February 6, 2001
Despite the progress of the treatment of HIV infection, we are still encountering treatment failures. These "failures" can be defined in different ways, beginning with either an intolerance to HIV medications or the development of widespread resistance and the subsequent failure of the medications to abolish viral replication. Deeks in earlier work described how the common clinical picture of patients with persistent viral replication, intermediate viral loads ranging as high as 70,000 copies though the upper limit, and stable CD4 counts is not thoroughly understood. Rather, there was no obvious immunologic decline despite viral replication. This became known as a "disconnect" or "discordancy" between the viral control and immune decline. There are numerous theories for this discordancy ranging from viral mutations that are resistant to our medications to different viruses with different shapes and activity that are less antagonistic or virulent to our immune system. Chaisson et al. (abstract 429) reported from their cohort in Baltimore that continuing treatment despite virologic failure resulted in higher CD4 counts than in patients who discontinued therapy. We are creating an unsteady truce between viral suppression, the selection of different viruses, and immunologic control.
This trial was a retrospective observational study of 485 patients at San Francisco General Hospital, 302 of which had confirmed virologic failure. These patients had median CD4 counts of 124 and median HIV RNA of 4.81 log (approximately 75,000 copies/mL) before the initiation of a protease inhibitor. At the onset of subsequent virologic failure there was a probability of clinical progression of 18% at two years and 41% at four years. This progression was independently associated with a return of viral load to the vicinity of the original viral set point before the initiation of therapy and with a low CD4 nadir prior to therapy as well. Apparently, the progression may have been related to the strength of patients' original responses as measured by the level of viral load or CD4 count at the time of therapy initiation, and interestingly, was not related to the highest point of viral load achieved.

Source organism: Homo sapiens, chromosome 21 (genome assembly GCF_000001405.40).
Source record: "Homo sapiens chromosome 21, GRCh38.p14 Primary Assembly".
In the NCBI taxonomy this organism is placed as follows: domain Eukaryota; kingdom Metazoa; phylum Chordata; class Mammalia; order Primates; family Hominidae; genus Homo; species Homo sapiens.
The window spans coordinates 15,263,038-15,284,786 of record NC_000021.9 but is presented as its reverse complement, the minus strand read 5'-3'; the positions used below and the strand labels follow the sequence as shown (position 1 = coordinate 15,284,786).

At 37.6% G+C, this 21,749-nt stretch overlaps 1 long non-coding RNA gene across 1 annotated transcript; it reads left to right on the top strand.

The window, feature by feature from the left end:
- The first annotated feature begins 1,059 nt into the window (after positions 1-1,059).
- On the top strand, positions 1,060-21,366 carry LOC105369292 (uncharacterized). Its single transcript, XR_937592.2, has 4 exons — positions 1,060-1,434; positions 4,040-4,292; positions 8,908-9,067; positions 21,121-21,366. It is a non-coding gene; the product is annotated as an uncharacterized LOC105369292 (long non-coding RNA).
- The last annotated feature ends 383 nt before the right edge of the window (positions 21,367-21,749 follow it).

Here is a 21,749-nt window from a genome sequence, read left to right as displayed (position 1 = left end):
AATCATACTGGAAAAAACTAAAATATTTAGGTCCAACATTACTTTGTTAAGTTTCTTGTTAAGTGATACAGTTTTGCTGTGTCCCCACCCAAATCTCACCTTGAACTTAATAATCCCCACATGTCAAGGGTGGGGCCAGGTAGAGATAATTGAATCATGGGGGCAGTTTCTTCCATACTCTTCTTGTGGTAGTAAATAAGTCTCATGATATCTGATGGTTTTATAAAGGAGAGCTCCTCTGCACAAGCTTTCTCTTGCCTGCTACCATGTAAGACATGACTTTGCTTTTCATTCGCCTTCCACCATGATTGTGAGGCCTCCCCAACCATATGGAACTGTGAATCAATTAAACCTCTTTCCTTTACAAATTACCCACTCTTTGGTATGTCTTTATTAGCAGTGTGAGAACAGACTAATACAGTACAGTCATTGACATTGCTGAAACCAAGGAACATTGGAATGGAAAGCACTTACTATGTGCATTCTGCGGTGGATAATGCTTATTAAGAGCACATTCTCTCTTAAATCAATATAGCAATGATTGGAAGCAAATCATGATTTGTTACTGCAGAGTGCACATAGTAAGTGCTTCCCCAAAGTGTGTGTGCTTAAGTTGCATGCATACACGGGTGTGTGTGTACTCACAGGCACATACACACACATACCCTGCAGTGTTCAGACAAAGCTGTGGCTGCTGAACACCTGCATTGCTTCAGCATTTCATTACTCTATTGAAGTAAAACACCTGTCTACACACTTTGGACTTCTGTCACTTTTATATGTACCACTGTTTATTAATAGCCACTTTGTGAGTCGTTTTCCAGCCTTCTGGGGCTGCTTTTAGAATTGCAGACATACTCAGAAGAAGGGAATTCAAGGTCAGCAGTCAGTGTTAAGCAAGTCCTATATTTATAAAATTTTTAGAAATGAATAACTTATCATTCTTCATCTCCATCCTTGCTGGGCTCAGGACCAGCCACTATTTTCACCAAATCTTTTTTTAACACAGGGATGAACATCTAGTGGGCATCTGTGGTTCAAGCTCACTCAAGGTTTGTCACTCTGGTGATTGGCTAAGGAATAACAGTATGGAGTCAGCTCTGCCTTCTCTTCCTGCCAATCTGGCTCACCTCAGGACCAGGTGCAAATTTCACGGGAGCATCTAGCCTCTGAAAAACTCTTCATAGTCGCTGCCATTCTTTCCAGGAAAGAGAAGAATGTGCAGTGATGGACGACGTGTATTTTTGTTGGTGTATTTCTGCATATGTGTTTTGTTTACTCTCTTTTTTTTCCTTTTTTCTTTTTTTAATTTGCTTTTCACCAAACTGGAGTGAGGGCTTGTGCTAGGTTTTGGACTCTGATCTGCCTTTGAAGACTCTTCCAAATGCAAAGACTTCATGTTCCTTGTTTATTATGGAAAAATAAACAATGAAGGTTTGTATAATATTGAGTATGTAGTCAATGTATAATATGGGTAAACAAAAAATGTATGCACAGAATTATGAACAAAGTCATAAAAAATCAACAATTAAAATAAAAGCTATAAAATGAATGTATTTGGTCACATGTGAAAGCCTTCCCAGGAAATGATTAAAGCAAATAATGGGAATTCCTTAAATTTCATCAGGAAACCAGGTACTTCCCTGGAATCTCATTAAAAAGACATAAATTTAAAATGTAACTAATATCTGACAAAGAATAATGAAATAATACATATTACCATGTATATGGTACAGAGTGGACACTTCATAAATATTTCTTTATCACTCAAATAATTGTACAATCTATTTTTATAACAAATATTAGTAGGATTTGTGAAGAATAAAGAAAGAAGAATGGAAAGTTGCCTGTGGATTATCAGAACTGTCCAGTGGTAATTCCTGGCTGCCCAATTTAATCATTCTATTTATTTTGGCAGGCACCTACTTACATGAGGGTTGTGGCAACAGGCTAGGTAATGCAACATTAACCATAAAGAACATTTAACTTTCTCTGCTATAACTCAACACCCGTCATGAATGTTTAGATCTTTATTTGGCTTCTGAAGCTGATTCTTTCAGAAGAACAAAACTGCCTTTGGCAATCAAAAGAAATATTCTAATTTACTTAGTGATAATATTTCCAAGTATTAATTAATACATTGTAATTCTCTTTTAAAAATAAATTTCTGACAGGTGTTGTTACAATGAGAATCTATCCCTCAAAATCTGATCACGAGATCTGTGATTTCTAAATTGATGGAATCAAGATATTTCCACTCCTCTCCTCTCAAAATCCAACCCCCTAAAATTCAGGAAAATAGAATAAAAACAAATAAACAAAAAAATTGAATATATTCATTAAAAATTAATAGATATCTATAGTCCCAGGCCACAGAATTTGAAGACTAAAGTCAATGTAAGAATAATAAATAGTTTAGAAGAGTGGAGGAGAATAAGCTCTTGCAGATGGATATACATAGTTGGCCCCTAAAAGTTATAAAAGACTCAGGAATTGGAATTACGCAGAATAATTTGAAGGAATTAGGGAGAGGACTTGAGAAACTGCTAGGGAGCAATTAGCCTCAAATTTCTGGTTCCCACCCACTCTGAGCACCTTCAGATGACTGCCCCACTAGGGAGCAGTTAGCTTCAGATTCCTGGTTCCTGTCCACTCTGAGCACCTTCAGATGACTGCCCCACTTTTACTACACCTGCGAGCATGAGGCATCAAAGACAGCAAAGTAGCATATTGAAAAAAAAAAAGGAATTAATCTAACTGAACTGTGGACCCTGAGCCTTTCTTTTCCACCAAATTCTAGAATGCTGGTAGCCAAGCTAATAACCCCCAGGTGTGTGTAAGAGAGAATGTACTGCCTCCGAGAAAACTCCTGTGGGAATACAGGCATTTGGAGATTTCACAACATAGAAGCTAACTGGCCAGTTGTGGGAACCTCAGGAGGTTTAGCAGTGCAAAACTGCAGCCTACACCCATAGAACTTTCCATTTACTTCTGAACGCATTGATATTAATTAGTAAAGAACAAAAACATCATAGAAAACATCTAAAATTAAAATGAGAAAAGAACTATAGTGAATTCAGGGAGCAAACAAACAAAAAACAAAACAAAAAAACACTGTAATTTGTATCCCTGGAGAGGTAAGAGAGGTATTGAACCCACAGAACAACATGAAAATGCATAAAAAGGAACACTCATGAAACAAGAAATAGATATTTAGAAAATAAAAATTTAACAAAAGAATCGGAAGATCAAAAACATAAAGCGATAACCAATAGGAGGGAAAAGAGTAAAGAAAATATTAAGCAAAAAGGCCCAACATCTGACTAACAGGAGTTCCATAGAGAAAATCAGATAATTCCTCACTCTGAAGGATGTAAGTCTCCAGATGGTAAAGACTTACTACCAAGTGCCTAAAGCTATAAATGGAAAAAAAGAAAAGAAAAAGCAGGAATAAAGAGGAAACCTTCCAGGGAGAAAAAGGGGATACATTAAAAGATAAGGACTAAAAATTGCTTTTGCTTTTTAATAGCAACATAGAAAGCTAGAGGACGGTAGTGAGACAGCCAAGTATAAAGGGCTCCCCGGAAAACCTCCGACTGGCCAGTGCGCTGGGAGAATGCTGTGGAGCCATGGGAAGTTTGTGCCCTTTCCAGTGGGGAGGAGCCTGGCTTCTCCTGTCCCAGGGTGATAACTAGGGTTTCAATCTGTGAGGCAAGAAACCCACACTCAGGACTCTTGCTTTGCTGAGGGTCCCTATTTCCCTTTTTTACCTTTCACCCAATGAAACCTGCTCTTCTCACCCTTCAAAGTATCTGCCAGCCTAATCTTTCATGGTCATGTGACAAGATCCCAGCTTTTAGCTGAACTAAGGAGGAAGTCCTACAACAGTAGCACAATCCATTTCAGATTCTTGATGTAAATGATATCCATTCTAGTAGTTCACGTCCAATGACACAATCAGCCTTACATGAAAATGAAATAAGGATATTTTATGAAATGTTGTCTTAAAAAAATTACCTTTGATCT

Deeks et al. concluded that clinical progression is unfortunately common after four years of continuous virologic failure and could be predicted by the original set point of virologic control and the low point of immune decline as measured by the nadir of the CD4 count. However, 59% of the patients had still not progressed after four years of clinical failure, giving hope to the notion that maintaining a failing regimen as reflected in persistent viral replication may be a viable strategy -- as long as some measure of virological suppression can be maintained. How much suppression is enough has not been clearly determined; this will drive future development of novel strategies for these long-term, slowly progressing viral failures. We may be creating persistently replicating but less-virulent viral strains. It is hopeful to know that we are buying time, but it is not clear how much time we are buying. There is hope that a combination of new approaches involving treatment interruptions (see abstract 292) and new therapies could create new options that would result in greater clinical stability.
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